Everybody wasn’t kung fu fighting in HR, until now

When my old friend and colleague, Scott Weston, published HR Excellence almost a year and a half ago, I wondered how far HR had come in becoming a strategic business contributor.

I mean, I had a hand in helping him put the book together and had been reading for years how HR was supposed to be implementing process-improvement initiatives to get their “seat at the executive table” (how many times have we heard that over the past two decades?). Scott’s a Six Sigma black belt, no small feet for those of you familiar with Six Sigma, and he had the foresight to create a set of guidelines of how HR could use aspects of Six Sigma (SIPOC diagrams, DMAIC, etc.) to reduce costs and improve its contributions to the bottom line.

But for many folks Six Sigma is still commonly associated with manufacturing and reducing waste and inefficiencies – not HR. With the rare exception, I hadn’t come across any recent real world applications of Six Sigma in HR.

And then one of our HRmarketer members, recruitment and staffing firm Volt Information Sciences, shared with me that not only has their account teams been using Six Sigma processes to help their customers reduce cycle times in recruiting and to manage processes associated with large-scale staffing programs, they’ve even applied some of the principles to improve their marketing processes (need to find out more about this).

Fascinating and exciting (see the savings numbers below). You can read more about how one of Volt’s Black Belts used Six Sigma in an RPO program for one of its customers.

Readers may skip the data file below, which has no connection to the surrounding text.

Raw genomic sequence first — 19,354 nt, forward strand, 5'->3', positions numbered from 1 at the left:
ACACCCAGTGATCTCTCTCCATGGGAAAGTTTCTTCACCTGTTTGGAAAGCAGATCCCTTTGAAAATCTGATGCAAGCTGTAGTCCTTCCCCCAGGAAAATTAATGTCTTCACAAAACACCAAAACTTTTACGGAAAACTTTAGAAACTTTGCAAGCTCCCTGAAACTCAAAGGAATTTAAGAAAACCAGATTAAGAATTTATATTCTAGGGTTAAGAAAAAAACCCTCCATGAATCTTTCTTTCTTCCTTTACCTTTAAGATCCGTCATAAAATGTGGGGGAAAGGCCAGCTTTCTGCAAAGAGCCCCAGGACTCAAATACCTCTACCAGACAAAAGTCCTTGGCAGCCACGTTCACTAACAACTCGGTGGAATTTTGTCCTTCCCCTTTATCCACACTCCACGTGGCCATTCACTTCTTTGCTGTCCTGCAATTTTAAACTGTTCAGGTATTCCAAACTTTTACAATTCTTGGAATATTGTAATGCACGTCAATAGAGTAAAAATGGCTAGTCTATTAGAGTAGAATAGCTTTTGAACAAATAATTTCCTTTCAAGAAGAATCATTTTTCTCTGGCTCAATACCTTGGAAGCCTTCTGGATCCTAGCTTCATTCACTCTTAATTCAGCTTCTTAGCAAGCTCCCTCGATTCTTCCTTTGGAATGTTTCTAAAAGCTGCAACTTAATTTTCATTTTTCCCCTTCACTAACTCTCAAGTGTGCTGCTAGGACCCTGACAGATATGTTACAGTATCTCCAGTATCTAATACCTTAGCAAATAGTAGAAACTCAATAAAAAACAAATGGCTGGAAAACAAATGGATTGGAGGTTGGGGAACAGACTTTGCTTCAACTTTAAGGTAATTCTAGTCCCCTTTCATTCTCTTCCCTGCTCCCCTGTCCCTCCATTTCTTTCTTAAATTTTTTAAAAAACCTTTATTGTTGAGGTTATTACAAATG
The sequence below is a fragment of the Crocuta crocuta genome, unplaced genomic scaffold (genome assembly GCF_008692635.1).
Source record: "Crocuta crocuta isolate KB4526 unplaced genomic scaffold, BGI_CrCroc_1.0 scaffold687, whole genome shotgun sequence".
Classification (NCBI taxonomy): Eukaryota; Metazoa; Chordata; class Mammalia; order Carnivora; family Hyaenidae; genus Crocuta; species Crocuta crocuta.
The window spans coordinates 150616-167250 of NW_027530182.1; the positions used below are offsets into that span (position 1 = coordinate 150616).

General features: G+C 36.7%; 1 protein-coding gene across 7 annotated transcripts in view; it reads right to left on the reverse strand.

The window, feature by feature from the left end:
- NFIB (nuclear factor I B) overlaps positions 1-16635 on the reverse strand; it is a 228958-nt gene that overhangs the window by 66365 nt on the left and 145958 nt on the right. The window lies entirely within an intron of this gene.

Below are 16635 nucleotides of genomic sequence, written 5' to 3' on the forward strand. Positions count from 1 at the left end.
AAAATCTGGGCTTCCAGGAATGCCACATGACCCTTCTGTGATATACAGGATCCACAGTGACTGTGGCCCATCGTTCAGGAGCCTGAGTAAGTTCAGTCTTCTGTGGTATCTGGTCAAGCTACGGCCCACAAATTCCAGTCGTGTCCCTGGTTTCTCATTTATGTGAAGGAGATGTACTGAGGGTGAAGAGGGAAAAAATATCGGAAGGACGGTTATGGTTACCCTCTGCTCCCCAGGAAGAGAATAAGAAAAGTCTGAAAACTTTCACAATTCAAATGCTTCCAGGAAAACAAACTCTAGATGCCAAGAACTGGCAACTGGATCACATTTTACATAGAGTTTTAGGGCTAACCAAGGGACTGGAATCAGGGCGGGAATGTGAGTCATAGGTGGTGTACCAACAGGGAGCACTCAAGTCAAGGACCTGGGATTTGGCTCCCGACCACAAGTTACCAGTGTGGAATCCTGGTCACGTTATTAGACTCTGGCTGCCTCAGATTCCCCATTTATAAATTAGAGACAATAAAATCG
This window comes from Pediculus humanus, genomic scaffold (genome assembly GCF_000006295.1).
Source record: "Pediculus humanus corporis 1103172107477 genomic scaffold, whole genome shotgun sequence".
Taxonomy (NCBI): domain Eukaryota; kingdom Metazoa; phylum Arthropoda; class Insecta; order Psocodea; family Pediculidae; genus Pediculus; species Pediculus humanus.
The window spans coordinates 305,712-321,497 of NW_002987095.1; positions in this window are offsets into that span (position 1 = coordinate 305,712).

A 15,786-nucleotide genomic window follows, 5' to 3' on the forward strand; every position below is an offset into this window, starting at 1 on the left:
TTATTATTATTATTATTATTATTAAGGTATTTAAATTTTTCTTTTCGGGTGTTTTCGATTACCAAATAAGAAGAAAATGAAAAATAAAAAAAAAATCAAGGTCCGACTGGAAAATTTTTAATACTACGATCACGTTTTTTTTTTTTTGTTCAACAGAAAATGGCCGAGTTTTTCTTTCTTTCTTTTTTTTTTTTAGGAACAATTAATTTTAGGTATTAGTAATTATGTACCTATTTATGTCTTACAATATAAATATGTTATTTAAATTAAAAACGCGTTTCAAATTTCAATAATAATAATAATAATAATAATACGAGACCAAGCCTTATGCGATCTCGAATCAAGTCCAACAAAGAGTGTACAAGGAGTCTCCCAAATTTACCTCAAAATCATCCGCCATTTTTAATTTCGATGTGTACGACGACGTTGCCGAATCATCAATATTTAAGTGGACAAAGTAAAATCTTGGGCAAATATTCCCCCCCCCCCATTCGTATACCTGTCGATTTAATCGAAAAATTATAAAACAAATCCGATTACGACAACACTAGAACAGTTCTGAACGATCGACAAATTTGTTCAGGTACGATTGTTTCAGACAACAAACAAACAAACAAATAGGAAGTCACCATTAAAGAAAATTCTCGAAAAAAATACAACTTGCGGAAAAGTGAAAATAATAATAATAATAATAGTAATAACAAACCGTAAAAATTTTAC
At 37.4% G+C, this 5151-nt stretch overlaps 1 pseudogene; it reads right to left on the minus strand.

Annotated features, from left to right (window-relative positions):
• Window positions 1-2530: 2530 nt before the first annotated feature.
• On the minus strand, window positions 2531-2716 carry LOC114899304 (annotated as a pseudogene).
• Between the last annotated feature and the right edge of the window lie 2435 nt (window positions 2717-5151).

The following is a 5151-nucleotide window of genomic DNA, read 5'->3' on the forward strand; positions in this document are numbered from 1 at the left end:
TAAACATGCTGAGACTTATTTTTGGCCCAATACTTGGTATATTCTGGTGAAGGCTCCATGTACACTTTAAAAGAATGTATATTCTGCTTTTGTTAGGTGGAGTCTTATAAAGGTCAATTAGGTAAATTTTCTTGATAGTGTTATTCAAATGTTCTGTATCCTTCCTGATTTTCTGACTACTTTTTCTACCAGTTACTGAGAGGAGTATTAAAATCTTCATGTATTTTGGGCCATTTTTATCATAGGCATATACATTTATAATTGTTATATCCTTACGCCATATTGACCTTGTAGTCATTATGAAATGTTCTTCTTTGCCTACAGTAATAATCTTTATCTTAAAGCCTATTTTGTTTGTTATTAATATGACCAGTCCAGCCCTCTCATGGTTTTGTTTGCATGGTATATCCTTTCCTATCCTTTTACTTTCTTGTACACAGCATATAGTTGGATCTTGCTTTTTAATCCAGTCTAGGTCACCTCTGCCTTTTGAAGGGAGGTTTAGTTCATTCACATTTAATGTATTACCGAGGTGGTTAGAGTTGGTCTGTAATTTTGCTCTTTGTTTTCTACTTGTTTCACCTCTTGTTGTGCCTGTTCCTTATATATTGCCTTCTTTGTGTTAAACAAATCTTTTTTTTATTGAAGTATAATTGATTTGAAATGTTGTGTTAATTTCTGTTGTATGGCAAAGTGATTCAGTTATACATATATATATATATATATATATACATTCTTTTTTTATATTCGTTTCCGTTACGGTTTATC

“One of the largest factors impacted by cycle time reduction is the cost of vacancy. Cuts made in on-boarding time by a mean of 11 days from August to November of 2006 through the streamlining of the pre-employment screening, testing and offer process, will save this client approximately $38,500 per hire if cycle times remain at current levels. During the first quarter of 2007, the client hired 14 candidates in the related discipline with the calculated cost of vacancy above, which meant a soft cost savings of approximately $539,000 for that group of candidates alone. The client has plans to hire more than 2,000 people in 2007, so the depth of their overall cost savings potential is highly significant and with continued performance at varied cost of vacancy will translate to soft cost savings in excess of $15 million in 2007.”

Get those books ready, Scott!

Posted by Kevin Grossman

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